Protestors demanding apology from Germany on behalf of injustices inflicted in Namibia. Photo: GIN

(GIN)—Reparations, a system of redress for egregious injustices, are not a foreign idea imposed from the outside of the United States. On the contrary, the U.S. has given lands to Native Americans, paid $1.5 billion to Japanese Americans interned in the U.S. during World War II, and helped Jews receive reparations for the Holocaust, including making various investments over time.

But the U.S. has yet to compensate descendants of Black Americans enslaved for their labor nor has it atoned for the lost equity from segregated housing, transportation and business policy. And no one will forget that American slavery was particularly brutal.

Calls for justice are now resounding ever more loudly in the U.S. and around the world. European countries which benefited greatly from wealth stolen in the colonial era are struggling to respond. While several are taking initial steps to return some of what was seized, much more needs to be done.

One country that has managed to dodge financial restitution is Germany. Last year, Europe’s biggest economy offered just over $1 billion over 30 years for what Berlin said “from today’s perspective, would be called genocide” of indigenous communities.


Much of the stolen wealth is in art and artifacts. More than 90 percent of the most prominent sub-Saharan African pieces of art are currently outside of the continent, writes Rokhaya Diallo in the Washington Post. To keep such pieces of art on French soil, she noted, France made them untransferable. Pressure from African countries made France acknowledge the unfairness, passing a law to return cultural goods to Benin and Senegal.

Madagascar was given back the crown of Queen Ranavalona III—one of the most precious symbols of Malagasy national pride.

Last but not least, more than a century after the horrendous genocide perpetrated in Namibia that killed 80 percent of the Herero and 50 percent of the Nama population, Germany started a discussion with the Namibian government in 2015 to “heal the wounds” caused by the historical cruelty.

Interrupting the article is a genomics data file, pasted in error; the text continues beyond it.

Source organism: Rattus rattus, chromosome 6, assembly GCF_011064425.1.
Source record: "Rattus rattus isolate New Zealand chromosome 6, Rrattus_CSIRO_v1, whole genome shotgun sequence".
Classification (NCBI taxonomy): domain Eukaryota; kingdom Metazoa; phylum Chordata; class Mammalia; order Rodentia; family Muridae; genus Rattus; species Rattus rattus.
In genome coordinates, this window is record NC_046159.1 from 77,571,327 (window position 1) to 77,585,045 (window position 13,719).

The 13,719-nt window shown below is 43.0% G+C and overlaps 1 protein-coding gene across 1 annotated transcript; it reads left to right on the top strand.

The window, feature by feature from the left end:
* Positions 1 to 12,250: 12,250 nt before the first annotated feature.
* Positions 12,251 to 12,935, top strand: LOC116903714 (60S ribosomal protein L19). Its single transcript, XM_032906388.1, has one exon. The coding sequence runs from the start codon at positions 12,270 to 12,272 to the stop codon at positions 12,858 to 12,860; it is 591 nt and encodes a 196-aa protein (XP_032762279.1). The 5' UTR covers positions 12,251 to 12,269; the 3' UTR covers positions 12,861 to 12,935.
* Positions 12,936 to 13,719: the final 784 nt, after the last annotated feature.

A token amount was promised to the Namibian people, after years of activism from Namibian and Black German organizations. But the declaration failed to mention “reparations” or “compensation,” and Germany avoided any direct discussion with the Herero and the Nama. Parliamentarian Inna Hengari called this “insulting.”

While Namibian President Hage Geingob’s government accepted the offer, parliament did not, calling it insufficient. The deal is now on hold.

“That deal was never about us,” said Nandi Mazeingo, chair of the Ovaherero Genocide Foundation. “You kill 80 percent of a community and offer a billion dollars spread over 30 years?” Germany, he said, must talk to communities directly.

According to the Namibia Statistics Agency, White farmers own 70 percent of commercial farmland, while “previously disadvantaged” groups own 16 percent. “Land is what made (Germans) rich,” Mbakumua Hengari told the Financial Times. “For the Herero and Nama, it was the start of trans-generational impoverishment.”

Meanwhile, Uganda has been ordered to pay the Democratic Republic of Congo $325 million for the occupation and plundering of its Eastern province more than 20 years ago—the largest reparation award by an international court for gross violations of human rights and for violations of international humanitarian law.